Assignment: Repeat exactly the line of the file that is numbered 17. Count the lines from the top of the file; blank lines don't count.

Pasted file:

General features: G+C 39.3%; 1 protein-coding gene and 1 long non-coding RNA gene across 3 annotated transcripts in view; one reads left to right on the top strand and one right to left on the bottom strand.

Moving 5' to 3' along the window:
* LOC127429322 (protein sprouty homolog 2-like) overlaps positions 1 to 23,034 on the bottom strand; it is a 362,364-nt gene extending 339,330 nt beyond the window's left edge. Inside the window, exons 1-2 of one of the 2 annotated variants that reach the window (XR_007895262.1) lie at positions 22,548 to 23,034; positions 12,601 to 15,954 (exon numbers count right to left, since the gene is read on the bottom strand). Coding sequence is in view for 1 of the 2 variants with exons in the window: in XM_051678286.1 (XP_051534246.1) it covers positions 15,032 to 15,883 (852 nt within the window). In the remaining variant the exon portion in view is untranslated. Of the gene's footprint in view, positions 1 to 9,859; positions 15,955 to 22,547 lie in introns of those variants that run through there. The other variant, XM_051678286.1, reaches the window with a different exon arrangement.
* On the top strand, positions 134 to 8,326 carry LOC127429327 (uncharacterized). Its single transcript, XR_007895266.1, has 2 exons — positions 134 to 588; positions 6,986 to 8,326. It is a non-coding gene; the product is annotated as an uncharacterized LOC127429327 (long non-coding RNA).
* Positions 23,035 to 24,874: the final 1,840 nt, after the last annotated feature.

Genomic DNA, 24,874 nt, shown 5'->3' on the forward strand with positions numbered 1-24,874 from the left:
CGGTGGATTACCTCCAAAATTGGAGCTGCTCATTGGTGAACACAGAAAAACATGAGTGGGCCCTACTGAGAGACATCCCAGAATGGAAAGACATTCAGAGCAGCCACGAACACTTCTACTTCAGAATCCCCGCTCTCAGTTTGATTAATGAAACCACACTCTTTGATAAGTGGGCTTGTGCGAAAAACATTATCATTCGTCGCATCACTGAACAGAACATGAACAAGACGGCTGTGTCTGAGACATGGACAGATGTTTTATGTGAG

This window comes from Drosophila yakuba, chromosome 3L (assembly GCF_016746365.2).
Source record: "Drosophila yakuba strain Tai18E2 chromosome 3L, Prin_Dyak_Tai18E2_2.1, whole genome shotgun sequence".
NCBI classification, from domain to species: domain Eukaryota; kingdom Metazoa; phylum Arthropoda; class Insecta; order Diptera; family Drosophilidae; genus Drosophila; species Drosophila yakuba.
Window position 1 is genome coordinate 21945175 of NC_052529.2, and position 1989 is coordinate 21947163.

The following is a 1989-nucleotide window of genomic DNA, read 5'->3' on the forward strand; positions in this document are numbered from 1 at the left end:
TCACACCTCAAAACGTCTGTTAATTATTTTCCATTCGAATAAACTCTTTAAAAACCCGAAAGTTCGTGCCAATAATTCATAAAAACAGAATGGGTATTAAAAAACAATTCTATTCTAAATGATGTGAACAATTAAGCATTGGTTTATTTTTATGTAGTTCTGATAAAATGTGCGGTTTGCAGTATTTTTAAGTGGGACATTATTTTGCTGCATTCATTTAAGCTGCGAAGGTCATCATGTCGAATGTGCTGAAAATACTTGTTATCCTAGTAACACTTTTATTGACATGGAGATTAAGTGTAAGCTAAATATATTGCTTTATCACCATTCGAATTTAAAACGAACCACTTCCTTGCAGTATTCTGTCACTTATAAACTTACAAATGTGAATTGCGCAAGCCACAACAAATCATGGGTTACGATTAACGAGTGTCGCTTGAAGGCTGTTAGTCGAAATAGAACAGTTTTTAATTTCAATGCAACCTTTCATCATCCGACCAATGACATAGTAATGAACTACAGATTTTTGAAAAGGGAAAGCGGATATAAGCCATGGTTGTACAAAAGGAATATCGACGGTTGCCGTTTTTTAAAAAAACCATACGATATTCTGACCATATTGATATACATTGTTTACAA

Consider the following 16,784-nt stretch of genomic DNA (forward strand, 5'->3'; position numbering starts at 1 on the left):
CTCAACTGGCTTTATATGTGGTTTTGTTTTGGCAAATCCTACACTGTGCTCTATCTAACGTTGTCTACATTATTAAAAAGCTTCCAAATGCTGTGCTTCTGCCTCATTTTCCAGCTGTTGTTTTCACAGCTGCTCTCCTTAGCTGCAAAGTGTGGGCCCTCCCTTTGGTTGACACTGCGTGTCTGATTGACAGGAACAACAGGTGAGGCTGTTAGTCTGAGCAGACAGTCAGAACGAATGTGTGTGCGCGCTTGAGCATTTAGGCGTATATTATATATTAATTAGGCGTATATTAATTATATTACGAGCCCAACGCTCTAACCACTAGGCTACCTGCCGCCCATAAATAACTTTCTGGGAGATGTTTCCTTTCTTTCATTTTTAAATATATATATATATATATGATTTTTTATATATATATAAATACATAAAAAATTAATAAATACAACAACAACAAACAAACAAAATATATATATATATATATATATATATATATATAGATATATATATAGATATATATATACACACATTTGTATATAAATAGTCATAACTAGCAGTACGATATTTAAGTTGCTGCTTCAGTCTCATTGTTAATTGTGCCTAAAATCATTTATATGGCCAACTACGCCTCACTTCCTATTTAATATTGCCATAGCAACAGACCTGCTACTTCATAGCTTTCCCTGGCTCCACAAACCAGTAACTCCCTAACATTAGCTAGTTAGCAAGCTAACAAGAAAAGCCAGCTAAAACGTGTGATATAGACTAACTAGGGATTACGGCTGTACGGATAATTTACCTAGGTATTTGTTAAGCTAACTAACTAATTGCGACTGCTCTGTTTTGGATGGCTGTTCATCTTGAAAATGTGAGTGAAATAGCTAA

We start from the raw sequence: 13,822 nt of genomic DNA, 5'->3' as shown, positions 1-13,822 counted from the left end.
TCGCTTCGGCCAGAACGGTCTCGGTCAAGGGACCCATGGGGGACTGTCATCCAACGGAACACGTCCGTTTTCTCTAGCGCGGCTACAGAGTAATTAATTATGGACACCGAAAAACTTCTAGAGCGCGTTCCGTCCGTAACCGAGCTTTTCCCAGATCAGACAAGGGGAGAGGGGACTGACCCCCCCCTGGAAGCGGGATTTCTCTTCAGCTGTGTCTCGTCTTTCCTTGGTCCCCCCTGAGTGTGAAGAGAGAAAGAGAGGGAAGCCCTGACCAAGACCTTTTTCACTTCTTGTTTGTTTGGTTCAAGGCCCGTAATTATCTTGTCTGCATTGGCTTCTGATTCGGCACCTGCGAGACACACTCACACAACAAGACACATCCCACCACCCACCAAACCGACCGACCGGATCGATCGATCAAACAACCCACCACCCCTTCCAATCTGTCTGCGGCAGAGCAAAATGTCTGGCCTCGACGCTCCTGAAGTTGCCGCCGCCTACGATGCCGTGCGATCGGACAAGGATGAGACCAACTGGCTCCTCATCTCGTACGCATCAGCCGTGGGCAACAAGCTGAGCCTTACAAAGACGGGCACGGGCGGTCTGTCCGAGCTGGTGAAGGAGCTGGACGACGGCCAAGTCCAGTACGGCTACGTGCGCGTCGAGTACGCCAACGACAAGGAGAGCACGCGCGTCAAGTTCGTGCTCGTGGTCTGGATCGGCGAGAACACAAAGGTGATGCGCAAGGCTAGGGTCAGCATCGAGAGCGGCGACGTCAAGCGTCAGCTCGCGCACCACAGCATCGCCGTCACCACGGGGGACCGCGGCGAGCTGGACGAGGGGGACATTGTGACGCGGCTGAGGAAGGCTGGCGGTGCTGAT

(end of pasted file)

TCGCTTCGGCCAGAACGGTCTCGGTCAAGGGACCCATGGGGGACTGTCATCCAACGGAACACGTCCGTTTTCTCTAGCGCGGCTACAGAGTAATTAATTATGGACACCGAAAAACTTCTAGAGCGCGTTCCGTCCGTAACCGAGCTTTTCCCAGATCAGACAAGGGGAGAGGGGACTGACCCCCCCCTGGAAGCGGGATTTCTCTTCAGCTGTGTCTCGTCTTTCCTTGGTCCCCCCTGAGTGTGAAGAGAGAAAGAGAGGGAAGCCCTGACCAAGACCTTTTTCACTTCTTGTTTGTTTGGTTCAAGGCCCGTAATTATCTTGTCTGCATTGGCTTCTGATTCGGCACCTGCGAGACACACTCACACAACAAGACACATCCCACCACCCACCAAACCGACCGACCGGATCGATCGATCAAACAACCCACCACCCCTTCCAATCTGTCTGCGGCAGAGCAAAATGTCTGGCCTCGACGCTCCTGAAGTTGCCGCCGCCTACGATGCCGTGCGATCGGACAAGGATGAGACCAACTGGCTCCTCATCTCGTACGCATCAGCCGTGGGCAACAAGCTGAGCCTTACAAAGACGGGCACGGGCGGTCTGTCCGAGCTGGTGAAGGAGCTGGACGACGGCCAAGTCCAGTACGGCTACGTGCGCGTCGAGTACGCCAACGACAAGGAGAGCACGCGCGTCAAGTTCGTGCTCGTGGTCTGGATCGGCGAGAACACAAAGGTGATGCGCAAGGCTAGGGTCAGCATCGAGAGCGGCGACGTCAAGCGTCAGCTCGCGCACCACAGCATCGCCGTCACCACGGGGGACCGCGGCGAGCTGGACGAGGGGGACATTGTGACGCGGCTGAGGAAGGCTGGCGGTGCTGAT